Sustaibability

Are You Recycling Plastic Bottles the Right Way?

Need some help recycling plastic bottles around the home? This handy guide is packed with tips on plastic recycling! Learn more here.

We all want to live as sustainably as possible, and that means recycling wherever we can. A report produced by Euromonitor International showed an increase in bottled water sales in the Philippines of 4% in 2015, and that’s before you factor in the plastic bottles we buy our fizzy drinks, cleaning liquids, and even cooking oil in.

It’s clear that plastic recycling is something we should all be doing – but what’s the best way to go about recycling plastic bottles? Can you reuse them around the house? Read on to find out.

How To Recycle Plastic Bottles

When it comes to plastic recycling, the most important question you need to ask is whether your bottle can be recycled on mass, or whether you need to think of creative ways to reuse them in your own home. Plastic is a notably resilient material, and that means that if it is not recyclable then it could hang around in waste for a very long time.

The Basics of Plastic Recycling

Plastic recycling can seem a bit tricky at first – there are lots of different kinds of plastics, not all of them are recyclable, and not all the recyclable ones are labelled in the same way. You can find detailed guides to the labels on packaging, but if the labelling isn’t clear for whatever reasons, here are a couple of basic rules it might help to remember:

  • Plastic bottles are usually recyclable. Most drink, cooking oil and detergent bottles are made of PET plastic. PET stands for “polyethylene terephthalate” (sometimes just called “plastic type 1”), a kind of plastic that’s recycled pretty much everywhere.
  • Cellophane and plastic films are not usually recyclable. This varies from place to place, though, so check with your city waste disposal department.
  • Some recycling plants won’t take dirty packaging. This is especially true with food and drink packaging. If you’re recycling plastic bottles that used to contain something like milk or juice, it’s worth rinsing them before you put them out for collection. You don’t need to get them squeaky clean – a simple rinse with a little water will be just fine for a used milk jug. If you’re dealing with something more substantial, like an empty ketchup bottle, just unscrew the cap and fill the container with warm water and a drop of Sunlight. Let it sit for a few hours to loosen any residue, and then rinse. It’ll make the process of creating recycled plastic much easier.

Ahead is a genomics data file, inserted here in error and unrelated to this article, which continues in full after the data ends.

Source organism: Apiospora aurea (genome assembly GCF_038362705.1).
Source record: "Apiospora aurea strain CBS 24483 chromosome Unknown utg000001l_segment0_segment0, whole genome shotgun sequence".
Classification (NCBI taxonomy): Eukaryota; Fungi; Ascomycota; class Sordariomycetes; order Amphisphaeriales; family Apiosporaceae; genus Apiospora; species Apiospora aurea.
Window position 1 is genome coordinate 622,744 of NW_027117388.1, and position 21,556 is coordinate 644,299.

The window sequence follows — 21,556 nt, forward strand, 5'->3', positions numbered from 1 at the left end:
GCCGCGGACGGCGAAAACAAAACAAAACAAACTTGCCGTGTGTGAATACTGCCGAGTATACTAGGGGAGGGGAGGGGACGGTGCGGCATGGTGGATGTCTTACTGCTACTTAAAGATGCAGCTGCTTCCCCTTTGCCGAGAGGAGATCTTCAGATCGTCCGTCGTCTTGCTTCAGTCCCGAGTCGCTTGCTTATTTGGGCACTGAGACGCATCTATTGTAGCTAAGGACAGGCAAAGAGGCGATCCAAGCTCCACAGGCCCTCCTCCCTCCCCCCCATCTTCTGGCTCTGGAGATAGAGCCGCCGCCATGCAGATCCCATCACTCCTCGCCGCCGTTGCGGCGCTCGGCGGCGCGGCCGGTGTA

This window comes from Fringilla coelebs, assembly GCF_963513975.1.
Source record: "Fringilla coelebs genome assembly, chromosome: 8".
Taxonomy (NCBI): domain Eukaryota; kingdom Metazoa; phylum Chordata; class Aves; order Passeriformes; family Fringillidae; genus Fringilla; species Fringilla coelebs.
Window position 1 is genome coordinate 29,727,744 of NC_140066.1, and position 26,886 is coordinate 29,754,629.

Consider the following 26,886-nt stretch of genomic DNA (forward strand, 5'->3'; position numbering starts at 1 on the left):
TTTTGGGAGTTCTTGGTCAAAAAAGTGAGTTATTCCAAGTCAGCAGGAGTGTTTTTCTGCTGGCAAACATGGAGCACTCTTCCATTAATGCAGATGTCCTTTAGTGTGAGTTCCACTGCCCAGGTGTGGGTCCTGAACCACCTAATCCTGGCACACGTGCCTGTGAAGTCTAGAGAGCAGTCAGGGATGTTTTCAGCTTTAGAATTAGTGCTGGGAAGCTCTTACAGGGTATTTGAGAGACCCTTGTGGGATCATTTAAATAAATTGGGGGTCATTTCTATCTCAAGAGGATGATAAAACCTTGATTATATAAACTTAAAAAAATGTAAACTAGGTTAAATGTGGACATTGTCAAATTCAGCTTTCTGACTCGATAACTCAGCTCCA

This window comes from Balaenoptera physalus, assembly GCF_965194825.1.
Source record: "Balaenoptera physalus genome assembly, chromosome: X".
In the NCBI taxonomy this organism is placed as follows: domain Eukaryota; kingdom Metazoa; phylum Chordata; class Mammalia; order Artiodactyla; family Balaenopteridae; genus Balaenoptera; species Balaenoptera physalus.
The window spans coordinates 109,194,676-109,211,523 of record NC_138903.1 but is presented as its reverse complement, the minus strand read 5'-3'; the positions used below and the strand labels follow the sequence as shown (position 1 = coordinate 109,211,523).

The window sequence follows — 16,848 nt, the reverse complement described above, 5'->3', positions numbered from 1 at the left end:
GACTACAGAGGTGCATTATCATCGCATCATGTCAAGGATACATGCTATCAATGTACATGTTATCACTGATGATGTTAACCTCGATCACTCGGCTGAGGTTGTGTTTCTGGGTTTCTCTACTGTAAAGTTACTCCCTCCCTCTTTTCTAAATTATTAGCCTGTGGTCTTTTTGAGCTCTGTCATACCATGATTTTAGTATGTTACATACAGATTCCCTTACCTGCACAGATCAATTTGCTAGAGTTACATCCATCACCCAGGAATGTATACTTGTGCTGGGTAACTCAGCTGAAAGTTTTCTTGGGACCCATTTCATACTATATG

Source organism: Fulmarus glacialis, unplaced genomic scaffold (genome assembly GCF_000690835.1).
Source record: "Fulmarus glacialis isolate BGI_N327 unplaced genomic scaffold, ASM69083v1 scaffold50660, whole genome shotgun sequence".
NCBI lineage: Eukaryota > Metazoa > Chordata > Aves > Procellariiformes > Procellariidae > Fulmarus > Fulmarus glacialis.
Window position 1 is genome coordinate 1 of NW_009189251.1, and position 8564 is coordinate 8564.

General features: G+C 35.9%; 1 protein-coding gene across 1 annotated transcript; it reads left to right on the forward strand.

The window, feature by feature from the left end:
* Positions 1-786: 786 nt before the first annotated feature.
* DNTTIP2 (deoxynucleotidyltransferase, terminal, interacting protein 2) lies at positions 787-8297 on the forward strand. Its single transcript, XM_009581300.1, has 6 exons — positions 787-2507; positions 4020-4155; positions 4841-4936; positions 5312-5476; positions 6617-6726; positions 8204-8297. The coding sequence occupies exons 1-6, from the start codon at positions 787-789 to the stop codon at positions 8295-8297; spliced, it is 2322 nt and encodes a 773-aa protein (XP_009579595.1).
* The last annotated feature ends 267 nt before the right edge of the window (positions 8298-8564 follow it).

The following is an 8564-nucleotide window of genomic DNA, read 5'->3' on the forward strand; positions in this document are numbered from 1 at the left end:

Extra Credit

So far, so good. But what about things that aren’t widely recycled: plastic water jugs, empty pill bottles, and so forth? Is there any way these can be disposed of sustainably? More often than not, there is! Read on for some advanced plastic recycling tips:

  • If in doubt, ask! Your city’s waste management department should be able to answer any questions you have about what can and can’t be collected with your recycling – and they might surprise you. It’s worth giving them a call and writing down what they say for future reference.
  • If the city won’t take it, somewhere else might. Some things that aren’t usually collected for recycling, like plastic bags, might be recyclable somewhere else. Supermarkets, specialised waste collection plants and locally run initiatives often take plastics that can’t easily be recycled elsewhere, so have a look around your area.
  • Upcycle what you can’t recycle. If you have the time and inclination, non-recyclable plastic bottles can find a second life in your home. There’s no shortage of things you can do with a recycled plastic bottle, from making bird feeders and hanging planters to more ambitious projects – piggy banks, umbrella holders and even greenhouses! If you’re really serious about plastic recycling, get crafty – you’ll be surprised at what you can come up with.

There you have it – a quick primer on how to recycle plastic bottles the right way. Remember, a few small changes can make a big difference to our environment, so it’s worth paying some attention to your recycling habits – it’s for our planet, after all.

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The bottles you buy water and soft drinks in are not intended for repeated use, so it’s best to recycle these immediately rather than refilling them. If you want a bottle that you can refill from your home water filter, buy an aluminium or BPA-free plastic bottle designed especially for this purpose.

Key Steps:

  1. Most plastic bottles can be recycled, although it’s worth checking the label if you’re not sure.
  2. To be on the safe side, make sure you rinse your bottles before you leave them out for collection.
  3. Ask your local authorities if you’re not sure whether they take certain materials or not – they might surprise you!